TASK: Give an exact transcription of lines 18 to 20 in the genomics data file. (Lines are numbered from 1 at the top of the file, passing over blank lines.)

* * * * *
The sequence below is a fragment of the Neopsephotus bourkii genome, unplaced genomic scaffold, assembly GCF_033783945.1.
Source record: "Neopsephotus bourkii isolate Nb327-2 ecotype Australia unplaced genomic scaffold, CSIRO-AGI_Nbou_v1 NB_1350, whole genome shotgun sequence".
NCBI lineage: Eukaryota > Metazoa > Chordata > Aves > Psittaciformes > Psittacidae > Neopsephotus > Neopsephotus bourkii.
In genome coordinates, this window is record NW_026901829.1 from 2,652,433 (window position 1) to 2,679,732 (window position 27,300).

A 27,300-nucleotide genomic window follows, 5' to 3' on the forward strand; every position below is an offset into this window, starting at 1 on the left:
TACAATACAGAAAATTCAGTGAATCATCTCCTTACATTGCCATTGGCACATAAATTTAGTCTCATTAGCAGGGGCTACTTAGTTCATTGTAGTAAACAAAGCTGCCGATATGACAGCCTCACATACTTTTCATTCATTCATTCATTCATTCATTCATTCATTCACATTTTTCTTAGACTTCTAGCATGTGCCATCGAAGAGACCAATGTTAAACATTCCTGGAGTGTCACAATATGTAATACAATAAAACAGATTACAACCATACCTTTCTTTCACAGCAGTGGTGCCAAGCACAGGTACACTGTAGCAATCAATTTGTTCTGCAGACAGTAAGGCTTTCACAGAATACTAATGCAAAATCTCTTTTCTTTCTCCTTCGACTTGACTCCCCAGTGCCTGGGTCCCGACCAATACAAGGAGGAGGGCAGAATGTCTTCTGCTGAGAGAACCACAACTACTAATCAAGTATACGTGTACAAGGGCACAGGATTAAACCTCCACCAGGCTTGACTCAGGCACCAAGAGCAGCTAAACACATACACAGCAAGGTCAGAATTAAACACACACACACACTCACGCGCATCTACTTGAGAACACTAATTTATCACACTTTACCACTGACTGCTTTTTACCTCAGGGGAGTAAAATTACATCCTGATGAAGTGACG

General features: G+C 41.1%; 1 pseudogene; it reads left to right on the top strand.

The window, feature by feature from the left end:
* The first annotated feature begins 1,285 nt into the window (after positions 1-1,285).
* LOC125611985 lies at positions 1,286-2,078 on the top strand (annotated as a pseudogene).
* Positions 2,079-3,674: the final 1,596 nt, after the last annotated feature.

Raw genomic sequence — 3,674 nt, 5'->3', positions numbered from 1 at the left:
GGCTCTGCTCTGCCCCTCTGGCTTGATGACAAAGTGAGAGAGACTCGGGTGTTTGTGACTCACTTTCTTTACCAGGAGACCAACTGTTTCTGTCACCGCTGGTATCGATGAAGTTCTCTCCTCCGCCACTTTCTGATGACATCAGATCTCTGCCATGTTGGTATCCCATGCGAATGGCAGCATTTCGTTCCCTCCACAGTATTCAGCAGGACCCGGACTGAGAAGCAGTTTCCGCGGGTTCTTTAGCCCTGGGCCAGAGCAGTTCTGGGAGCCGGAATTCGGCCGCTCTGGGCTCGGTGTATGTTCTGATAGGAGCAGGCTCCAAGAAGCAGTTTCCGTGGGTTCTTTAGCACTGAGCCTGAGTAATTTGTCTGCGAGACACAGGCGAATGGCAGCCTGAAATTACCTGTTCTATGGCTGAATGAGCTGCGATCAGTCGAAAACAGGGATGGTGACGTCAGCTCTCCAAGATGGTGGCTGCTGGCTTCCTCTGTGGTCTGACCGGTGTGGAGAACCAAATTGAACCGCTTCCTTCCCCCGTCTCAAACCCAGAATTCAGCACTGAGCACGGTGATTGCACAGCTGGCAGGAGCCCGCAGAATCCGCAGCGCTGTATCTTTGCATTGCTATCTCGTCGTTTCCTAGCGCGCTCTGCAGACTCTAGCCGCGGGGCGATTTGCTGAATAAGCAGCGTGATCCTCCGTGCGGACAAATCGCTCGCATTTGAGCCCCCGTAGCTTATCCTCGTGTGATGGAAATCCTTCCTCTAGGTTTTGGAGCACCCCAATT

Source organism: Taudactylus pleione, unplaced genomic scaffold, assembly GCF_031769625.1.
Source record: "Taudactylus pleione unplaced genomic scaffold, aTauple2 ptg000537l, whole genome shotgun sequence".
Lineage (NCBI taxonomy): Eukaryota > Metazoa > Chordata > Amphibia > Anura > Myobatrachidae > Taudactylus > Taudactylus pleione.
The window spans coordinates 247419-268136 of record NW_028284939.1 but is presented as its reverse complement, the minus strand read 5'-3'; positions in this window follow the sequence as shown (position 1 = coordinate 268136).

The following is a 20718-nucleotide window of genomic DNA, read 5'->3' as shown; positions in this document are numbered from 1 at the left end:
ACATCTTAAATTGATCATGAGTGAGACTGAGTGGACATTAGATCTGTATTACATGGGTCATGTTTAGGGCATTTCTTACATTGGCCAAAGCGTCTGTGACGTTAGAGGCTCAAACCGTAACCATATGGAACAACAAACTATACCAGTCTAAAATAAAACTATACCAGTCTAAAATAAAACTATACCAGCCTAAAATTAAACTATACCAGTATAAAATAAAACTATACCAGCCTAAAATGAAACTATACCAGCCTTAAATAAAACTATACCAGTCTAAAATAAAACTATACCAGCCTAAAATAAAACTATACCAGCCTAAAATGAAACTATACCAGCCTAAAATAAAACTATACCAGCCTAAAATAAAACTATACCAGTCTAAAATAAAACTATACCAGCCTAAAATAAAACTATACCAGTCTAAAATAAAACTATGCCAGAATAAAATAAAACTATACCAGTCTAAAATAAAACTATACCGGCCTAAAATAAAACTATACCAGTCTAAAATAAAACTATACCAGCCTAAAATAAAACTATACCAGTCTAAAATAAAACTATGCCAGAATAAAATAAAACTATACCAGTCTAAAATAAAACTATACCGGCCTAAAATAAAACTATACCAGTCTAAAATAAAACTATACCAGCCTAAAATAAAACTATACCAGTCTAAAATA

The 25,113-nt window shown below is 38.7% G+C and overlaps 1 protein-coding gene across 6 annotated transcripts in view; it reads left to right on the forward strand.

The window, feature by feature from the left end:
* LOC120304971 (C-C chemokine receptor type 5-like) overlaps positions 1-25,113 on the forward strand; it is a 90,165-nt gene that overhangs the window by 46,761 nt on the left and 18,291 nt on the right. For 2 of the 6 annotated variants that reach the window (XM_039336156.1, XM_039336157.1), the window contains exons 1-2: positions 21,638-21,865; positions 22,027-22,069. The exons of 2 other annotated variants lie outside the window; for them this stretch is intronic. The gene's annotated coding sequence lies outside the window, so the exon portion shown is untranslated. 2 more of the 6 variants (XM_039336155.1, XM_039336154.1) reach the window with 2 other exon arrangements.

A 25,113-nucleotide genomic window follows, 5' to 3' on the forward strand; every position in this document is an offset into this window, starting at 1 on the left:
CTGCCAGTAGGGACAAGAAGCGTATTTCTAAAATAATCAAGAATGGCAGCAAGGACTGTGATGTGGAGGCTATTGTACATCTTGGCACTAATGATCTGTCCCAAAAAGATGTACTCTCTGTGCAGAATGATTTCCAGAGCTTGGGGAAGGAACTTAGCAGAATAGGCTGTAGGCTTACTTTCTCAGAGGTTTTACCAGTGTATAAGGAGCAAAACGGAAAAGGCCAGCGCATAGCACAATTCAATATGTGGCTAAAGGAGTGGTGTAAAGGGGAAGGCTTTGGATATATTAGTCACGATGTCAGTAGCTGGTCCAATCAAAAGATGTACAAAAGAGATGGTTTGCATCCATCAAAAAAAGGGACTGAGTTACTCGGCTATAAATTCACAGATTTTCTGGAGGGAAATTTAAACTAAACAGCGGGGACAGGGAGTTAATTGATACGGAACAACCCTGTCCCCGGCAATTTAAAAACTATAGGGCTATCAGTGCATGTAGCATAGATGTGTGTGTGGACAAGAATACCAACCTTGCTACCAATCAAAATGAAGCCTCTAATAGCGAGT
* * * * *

The following is a 20718-nucleotide window of genomic DNA, read 5'->3' as shown; positions in this document are numbered from 1 at the left end:
ACATCTTAAATTGATCATGAGTGAGACTGAGTGGACATTAGATCTGTATTACATGGGTCATGTTTAGGGCATTTCTTACATTGGCCAAAGCGTCTGTGACGTTAGAGGCTCAAACCGTAACCATATGGAACAACAAACTATACCAGTCTAAAATAAAACTATACCAGTCTAAAATAAAACTATACCAGCCTAAAATTAAACTATACCAGTATAAAATAAAACTATACCAGCCTAAAATGAAACTATACCAGCCTTAAATAAAACTATACCAGTCTAAAATAAAACTATACCAGCCTAAAATAAAACTATACCAGCCTAAAATGAAACTATACCAGCCTAAAATAAAACTATACCAGCCTAAAATAAAACTATACCAGTCTAAAATAAAACTATACCAGCCTAAAATAAAACTATACCAGTCTAAAATAAAACTATGCCAGAATAAAATAAAACTATACCAGTCTAAAATAAAACTATACCGGCCTAAAATAAAACTATACCAGTCTAAAATAAAACTATACCAGCCTAAAATAAAACTATACCAGTCTAAAATAAAACTATGCCAGAATAAAATAAAACTATACCAGTCTAAAATAAAACTATACCGGCCTAAAATAAAACTATACCAGTCTAAAATAAAACTATACCAGCCTAAAATAAAACTATACCAGTCTAAAATA

The 25,113-nt window shown below is 38.7% G+C and overlaps 1 protein-coding gene across 6 annotated transcripts in view; it reads left to right on the forward strand.